Caption: This man likes to dress up for church.
This week's Goat Rope involves musing on biblical themes among many other things and was inspired in part by recent surveys that suggest many Americans--even those who claim to believe every word literally--are biblically illiterate.
But first, there is a vicious rumor out there that El Cabrero would like to put to rest.
The rumor is this: that Episcopalians don't read the Bible. That is like sooo not true. We do...in case we're ever on Jeopardy.
I actually (now) consider myself lucky to have been dragged to Episcopal services throughout my childhood by my Maternal Unit in part because it really steeps you in biblical literature. In general, Anglicans of our variety don't take it literally (as a biology, geology, or astronomy textbook, for example) but do take it seriously.
A typical service involves at least four readings, including a psalm and another reading from the Hebrew Bible (the Christian Old Testament), one from the gospels, and one from the other New Testament writings. A lot of the rest of the liturgy is also drawn from biblical texts.
As a result, I wound up as a kid involuntarily memorizing sections of psalms, canticles, and other passages. There was no way not to.
I noticed something strange in the inevitable religious discussions with other kids. While some viewed the Bible almost superstitiously as a magical oracle, they had little idea of how it went aside from a few "proof texts."
(Proof texting is a vile habit that has probably done as much as anything else to promote biblical illiteracy.)
One thing I got out of all that was the lifelong habit of reading it, regardless of how my religious opinions morphed or occasionally disappeared over time. It's some of the best time I ever spent.
When it comes to religion, El Cabrero's mind is kind of like an AM car radio driving on mountain roads; sometimes you pick up a signal and other times it's just static, although I seem to have would up pretty much where I started.
Question for you, Gentle Reader. What role has the Bible, positively or negatively/by its presence or by its absence, played in your life?
IT'S HOW THEY'RE COUNTED, as we like to say about votes in El Cabrero's beloved state of West Virginia. In this case, however, we're talking about poverty. This editorial from the New York Times is about more accurate measurements than the old federal poverty level:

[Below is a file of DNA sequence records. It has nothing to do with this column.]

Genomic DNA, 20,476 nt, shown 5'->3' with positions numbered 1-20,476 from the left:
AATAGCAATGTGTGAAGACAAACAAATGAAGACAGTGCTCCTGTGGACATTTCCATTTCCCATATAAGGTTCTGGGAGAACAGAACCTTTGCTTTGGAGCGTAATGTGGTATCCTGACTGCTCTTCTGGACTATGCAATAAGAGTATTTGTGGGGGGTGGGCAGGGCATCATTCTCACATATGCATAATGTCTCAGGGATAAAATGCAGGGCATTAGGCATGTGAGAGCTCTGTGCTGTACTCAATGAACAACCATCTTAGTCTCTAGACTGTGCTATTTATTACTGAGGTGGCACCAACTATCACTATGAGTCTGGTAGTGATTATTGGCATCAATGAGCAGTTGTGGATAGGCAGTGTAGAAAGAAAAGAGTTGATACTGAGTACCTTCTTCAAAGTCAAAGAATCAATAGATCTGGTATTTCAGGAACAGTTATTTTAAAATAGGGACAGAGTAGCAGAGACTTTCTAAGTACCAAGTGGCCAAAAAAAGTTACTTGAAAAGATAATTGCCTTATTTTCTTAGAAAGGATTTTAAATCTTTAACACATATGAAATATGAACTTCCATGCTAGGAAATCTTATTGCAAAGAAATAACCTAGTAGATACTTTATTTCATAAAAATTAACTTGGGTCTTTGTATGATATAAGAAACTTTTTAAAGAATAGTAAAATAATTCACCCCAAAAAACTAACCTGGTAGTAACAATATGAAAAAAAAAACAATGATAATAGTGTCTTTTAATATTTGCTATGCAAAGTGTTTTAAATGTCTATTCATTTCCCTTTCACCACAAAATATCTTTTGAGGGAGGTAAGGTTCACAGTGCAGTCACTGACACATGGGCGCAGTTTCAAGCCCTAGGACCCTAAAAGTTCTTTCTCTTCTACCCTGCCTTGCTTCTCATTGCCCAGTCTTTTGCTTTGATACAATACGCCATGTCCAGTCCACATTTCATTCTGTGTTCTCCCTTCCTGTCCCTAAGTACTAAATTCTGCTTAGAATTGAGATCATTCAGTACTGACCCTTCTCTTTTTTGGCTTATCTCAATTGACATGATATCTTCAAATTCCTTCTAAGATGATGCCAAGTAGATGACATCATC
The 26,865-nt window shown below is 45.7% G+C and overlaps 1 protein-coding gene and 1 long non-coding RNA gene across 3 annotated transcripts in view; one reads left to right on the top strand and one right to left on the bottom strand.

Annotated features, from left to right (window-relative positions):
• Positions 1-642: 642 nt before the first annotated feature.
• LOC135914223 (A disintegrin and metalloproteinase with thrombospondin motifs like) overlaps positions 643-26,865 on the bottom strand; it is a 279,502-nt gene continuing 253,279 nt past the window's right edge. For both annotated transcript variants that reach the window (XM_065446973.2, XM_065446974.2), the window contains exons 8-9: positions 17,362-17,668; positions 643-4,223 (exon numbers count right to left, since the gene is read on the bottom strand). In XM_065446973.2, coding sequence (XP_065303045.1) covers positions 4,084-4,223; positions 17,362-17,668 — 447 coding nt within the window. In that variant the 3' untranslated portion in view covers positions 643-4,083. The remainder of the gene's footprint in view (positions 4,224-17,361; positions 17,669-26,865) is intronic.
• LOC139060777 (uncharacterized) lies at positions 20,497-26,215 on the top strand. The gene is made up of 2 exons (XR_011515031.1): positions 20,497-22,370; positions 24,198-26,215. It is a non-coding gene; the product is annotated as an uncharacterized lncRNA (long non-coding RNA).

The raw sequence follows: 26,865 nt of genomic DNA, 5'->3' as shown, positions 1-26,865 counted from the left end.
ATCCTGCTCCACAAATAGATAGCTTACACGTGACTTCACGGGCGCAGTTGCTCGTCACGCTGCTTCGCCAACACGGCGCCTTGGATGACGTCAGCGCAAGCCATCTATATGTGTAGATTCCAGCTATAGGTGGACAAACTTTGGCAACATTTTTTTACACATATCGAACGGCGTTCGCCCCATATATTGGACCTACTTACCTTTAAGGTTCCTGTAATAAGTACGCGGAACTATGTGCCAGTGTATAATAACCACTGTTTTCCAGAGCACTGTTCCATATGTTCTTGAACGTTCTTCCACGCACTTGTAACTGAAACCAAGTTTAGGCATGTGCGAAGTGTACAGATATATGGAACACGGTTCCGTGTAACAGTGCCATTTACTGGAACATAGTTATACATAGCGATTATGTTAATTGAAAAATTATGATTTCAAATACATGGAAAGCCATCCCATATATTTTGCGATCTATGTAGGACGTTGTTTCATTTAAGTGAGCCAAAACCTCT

According to the Census Bureau, nearly 37 million Americans — 12.6 percent of the population — were living in poverty in 2005. That means that four years into an economic expansion, the percentage of Americans defined as poor was higher than at the bottom of the last recession in late 2001, when it was 11.7 percent. But that’s not the worst of it. Recently, the bureau released 12 alternative measures of poverty, and all but one are higher than the official rate.
The alternative that hews most closely to the measurement criteria recommended by the National Academy of Sciences yields a 2005 poverty rate of 14.1 percent. That works out to 41.3 million poor Americans, 4.4 million more than were officially counted. Those higher figures indicate that millions of needy Americans are not getting government services linked to official poverty levels.
It calls for expanding the Earned Income Tax Credit and early childhood education to help combat poverty.
MEDICARE PART D. West Virginians United for Social and Economic Justice and the WV Citizen Action Group issued a statement yesterday calling for negotiated prices on the prescription drug benefit. This could save WV taxpayers $225 million per year ($30 billion at the national level.) The press release drew attention to this report by the Institute for America's Future.
GOAT ROPE ADVISORY LEVEL: ELEVATED